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A former viewpoint offering breathtaking views from Nercwys Mountain has been ‘rediscovered’ after being hidden in trees for nearly 50 years.
Conifer trees planted on the bare mountainside in1964 had over time gradually hidden the viewpoint so that only people with good local knowledge or a map and compass could find it.
Now, the trees have been felled and Forestry Commission Wales has taken the opportunity to restore the viewpoint and preserve it as a feature in Coed Nercwys forest for generations to come.
Thanks to European and Welsh Assembly Government funding, a new 0.5 kilometre trail has been installed to the viewpoint and its classic trig point stone.
The trail takes walkers up onto the hillside above the forest and adds an extra dimension to the Nercwys Circular Trail which runs around the forest.
The disused four-foot high trig point pillar has been re-erected and once again provides a welcome sight for walkers.
Over 6,500 trig points or “triangulation pillars" were erected from 1935 to 1960 by the Ordnance Survey in order to determine and map the exact shape of the country.
By sitting a theodolite (an accurate protractor built into a telescope) on the top of the pillar, accurate angles between pairs of nearby trig points could be measured. This process is called triangulation. These “monuments to map making” are often found at or near the summits of hills.
The restoration project was made possible by collaboration between Forestry Commission Wales and the Clwydian Range Area of Outstanding Natural Beauty and rural regeneration agency Cadwyn Clwyd.
Rachel Jones, Forest Partnership Warden for FCW and the AONB said, “The viewpoint’s elevated position above rolling countryside enables walkers to see right across to Moel Famau at 554m (1818 feet) the highest summit in the Clwydian Range with its iconic Jubilee Tower, and across the forest all the way to the Dee Estuary.
“From any one trig point it is possible to see two others and on a clear day from here you can spot the trig point on the summits of Moel Famau to the North and Moel Gyw to the west.”
Cadwyn Clwyd provided £3,000 financial support through its Flintshire Sense of Place Project, which is supported by the Rural Development Plan (RDP) for Wales 2007-2013. The RDP is funded by the European Agricultural Fund for Rural Development and the Welsh Assembly Government.
Cadwyn Clwyd Project Officer Keira Derbyshire said, "We have been able to help people reconnect with an important part of their local landscape heritage and we have also been able to interpret the viewpoint’s Sense of Place with the provision of four panoramic panels on each side of the trig point.”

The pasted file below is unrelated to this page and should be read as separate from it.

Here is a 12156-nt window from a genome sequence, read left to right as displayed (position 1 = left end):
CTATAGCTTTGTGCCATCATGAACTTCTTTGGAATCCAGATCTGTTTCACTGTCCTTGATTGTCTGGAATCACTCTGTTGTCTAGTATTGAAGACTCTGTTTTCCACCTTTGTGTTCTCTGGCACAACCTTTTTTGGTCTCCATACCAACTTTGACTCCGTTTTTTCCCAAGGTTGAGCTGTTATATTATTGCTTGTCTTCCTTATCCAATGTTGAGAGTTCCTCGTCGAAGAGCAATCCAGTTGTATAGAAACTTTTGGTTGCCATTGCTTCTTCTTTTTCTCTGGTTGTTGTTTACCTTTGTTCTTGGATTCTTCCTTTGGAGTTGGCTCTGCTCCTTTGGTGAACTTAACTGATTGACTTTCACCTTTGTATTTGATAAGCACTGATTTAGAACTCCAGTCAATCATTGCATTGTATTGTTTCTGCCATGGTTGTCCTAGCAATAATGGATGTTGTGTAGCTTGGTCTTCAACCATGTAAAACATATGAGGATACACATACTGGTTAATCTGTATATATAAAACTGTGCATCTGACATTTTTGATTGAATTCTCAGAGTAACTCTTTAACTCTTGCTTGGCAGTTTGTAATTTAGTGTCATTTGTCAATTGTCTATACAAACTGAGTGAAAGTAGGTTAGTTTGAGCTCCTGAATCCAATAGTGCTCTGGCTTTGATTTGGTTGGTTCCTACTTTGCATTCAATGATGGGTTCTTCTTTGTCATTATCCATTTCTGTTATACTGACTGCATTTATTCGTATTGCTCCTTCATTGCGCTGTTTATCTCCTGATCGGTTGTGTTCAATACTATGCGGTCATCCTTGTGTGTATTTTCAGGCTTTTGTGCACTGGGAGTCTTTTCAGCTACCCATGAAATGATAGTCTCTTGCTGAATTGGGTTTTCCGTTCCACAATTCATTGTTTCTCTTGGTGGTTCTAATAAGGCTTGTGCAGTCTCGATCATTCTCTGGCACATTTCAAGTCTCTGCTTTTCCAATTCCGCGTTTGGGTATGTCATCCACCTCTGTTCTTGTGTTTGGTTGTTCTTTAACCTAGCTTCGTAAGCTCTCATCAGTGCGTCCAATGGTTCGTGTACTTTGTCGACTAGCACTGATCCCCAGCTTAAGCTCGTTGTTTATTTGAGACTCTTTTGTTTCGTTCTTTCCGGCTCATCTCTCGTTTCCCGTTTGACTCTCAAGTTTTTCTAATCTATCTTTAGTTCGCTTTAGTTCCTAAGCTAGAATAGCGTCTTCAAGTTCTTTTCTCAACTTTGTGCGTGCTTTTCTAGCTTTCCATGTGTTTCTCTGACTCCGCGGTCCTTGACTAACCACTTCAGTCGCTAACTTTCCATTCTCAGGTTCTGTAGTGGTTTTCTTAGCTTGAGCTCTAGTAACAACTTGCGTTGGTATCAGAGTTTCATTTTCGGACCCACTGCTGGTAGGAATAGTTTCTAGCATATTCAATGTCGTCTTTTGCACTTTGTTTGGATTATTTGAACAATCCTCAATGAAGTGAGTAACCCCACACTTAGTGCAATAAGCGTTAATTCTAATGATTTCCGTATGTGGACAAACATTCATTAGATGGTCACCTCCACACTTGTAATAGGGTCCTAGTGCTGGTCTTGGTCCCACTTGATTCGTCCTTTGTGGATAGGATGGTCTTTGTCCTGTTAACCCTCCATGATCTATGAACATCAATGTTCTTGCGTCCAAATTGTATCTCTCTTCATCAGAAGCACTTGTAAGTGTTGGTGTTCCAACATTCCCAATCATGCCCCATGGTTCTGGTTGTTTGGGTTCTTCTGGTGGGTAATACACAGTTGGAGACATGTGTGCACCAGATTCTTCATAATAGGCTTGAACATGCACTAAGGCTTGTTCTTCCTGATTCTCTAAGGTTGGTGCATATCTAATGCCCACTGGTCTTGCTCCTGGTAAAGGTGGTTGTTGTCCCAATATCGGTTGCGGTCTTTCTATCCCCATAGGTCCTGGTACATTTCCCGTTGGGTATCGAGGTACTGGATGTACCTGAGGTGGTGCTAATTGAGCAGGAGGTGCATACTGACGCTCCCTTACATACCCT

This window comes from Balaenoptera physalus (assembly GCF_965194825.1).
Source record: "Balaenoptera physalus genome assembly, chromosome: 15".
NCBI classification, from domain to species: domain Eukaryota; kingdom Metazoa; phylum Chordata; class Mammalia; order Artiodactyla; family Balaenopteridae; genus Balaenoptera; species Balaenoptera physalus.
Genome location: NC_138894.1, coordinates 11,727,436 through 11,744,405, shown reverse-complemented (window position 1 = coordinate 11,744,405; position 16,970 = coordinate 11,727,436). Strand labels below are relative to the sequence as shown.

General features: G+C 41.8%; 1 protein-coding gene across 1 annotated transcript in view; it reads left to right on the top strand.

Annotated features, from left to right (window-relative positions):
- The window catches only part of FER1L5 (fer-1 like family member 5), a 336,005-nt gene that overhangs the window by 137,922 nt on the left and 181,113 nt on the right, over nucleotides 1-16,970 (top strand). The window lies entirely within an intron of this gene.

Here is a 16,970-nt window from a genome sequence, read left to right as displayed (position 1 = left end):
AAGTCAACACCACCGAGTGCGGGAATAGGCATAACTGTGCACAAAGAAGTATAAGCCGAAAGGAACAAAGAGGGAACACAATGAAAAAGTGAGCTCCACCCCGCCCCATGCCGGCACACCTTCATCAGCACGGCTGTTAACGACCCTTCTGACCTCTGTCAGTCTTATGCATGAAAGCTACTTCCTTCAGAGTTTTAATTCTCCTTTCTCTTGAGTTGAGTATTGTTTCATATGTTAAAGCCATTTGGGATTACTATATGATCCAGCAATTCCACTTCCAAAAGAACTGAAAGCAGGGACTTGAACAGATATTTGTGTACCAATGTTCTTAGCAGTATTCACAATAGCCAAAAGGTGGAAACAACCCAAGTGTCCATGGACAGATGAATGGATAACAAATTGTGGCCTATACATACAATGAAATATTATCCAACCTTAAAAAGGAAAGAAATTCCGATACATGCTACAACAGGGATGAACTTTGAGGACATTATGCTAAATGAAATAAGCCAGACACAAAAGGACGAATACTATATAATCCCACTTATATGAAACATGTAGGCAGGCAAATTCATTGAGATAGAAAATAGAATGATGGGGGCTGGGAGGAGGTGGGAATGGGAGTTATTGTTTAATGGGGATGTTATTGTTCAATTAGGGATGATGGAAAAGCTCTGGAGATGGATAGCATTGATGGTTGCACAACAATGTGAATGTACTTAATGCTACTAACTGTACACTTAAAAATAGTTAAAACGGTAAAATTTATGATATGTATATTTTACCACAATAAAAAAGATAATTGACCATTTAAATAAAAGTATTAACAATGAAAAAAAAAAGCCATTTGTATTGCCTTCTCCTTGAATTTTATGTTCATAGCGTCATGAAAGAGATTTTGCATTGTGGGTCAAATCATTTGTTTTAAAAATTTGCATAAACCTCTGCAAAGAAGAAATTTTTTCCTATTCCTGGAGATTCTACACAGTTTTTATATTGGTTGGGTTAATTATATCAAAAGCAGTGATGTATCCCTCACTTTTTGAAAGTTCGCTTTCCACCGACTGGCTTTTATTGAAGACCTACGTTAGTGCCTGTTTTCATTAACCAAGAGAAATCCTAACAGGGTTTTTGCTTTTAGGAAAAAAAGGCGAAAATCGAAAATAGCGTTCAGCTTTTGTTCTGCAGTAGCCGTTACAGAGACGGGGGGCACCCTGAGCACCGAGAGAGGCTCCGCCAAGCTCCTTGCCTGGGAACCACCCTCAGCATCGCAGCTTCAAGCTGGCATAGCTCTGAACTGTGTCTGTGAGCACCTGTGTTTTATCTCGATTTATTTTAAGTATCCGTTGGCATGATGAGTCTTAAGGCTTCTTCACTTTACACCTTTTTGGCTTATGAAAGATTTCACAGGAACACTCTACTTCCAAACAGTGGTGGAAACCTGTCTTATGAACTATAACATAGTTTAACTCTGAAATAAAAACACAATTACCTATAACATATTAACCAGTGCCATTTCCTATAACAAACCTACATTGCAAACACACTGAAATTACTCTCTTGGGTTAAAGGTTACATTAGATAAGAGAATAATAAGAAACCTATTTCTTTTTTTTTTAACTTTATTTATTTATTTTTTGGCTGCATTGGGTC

This work is part of an on-going programme of improvements at this popular community forest that has also included the restoration of Shepherd's Cottage, the introduction of Oxford Sandy and Black pigs to help restore a wild flower meadow and the establishment of a GPS EarthCaching trail which takes youngsters and their families on guided geological tour of the forest.
Carolyn Thomas Chair of the Clwydian Range AONB said, “This viewpoint was a prominent feature in the landscape for generations and the local community has been keen to see it restored for future generations.
“It has already become very popular once again. People have even begun to revive the tradition of family picnics and started a new hi-tech custom with the hiding of a geocache at the summit.”
Further information on Coed Nercwys, along with directions, can be found on the FC Wales website at www.forestry.gov.uk/wales
NOTES TO EDITORS
About 14 per cent of Wales is covered by woodlands. Of this, 38% (126,000 hectares/311,000 acres) is owned by the Welsh Assembly Government.
Forestry Commission Wales is the Welsh Assembly Government’s department of forestry and manages these woodlands on its behalf.
This project is supported by Cadwyn Clwyd Rural Development Agency
The project is part funded by the EU Rural Development Plan for Wales and the Welsh Assembly Government.
Press office contact: Clive Davies on 0300 068 0061, mobile 07788 190922, e-mail email@example.com or e-mail Rachel Jones at firstname.lastname@example.org